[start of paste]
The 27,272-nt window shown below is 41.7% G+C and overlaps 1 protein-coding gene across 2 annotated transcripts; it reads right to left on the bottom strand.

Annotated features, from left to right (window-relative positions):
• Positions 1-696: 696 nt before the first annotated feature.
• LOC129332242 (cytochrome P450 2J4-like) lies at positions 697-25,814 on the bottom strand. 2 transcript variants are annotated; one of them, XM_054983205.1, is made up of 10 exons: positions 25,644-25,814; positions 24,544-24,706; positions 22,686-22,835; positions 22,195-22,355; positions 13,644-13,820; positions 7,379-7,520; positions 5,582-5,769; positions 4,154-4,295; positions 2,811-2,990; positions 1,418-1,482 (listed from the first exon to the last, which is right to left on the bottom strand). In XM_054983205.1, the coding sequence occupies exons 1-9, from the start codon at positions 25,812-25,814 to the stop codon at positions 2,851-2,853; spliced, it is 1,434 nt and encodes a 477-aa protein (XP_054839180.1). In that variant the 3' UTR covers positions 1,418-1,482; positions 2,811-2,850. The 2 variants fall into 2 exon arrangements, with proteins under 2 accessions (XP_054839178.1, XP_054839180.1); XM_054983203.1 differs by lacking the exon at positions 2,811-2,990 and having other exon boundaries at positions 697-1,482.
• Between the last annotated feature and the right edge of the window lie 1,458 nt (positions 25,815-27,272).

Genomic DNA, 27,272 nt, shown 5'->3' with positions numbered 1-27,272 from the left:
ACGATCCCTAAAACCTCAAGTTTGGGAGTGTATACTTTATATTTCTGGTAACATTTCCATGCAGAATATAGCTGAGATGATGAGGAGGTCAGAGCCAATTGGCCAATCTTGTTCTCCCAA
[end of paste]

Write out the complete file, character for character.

The 27,272-nt window shown below is 41.7% G+C and overlaps 1 protein-coding gene across 2 annotated transcripts; it reads right to left on the bottom strand.

Annotated features, from left to right (window-relative positions):
• Positions 1-696: 696 nt before the first annotated feature.
• LOC129332242 (cytochrome P450 2J4-like) lies at positions 697-25,814 on the bottom strand. 2 transcript variants are annotated; one of them, XM_054983205.1, is made up of 10 exons: positions 25,644-25,814; positions 24,544-24,706; positions 22,686-22,835; positions 22,195-22,355; positions 13,644-13,820; positions 7,379-7,520; positions 5,582-5,769; positions 4,154-4,295; positions 2,811-2,990; positions 1,418-1,482 (listed from the first exon to the last, which is right to left on the bottom strand). In XM_054983205.1, the coding sequence occupies exons 1-9, from the start codon at positions 25,812-25,814 to the stop codon at positions 2,851-2,853; spliced, it is 1,434 nt and encodes a 477-aa protein (XP_054839180.1). In that variant the 3' UTR covers positions 1,418-1,482; positions 2,811-2,850. The 2 variants fall into 2 exon arrangements, with proteins under 2 accessions (XP_054839178.1, XP_054839180.1); XM_054983203.1 differs by lacking the exon at positions 2,811-2,990 and having other exon boundaries at positions 697-1,482.
• Between the last annotated feature and the right edge of the window lie 1,458 nt (positions 25,815-27,272).

Genomic DNA, 27,272 nt, shown 5'->3' with positions numbered 1-27,272 from the left:
ACGATCCCTAAAACCTCAAGTTTGGGAGTGTATACTTTATATTTCTGGTAACATTTCCATGCAGAATATAGCTGAGATGATGAGGAGGTCAGAGCCAATTGGCCAATCTTGTTCTCCCAA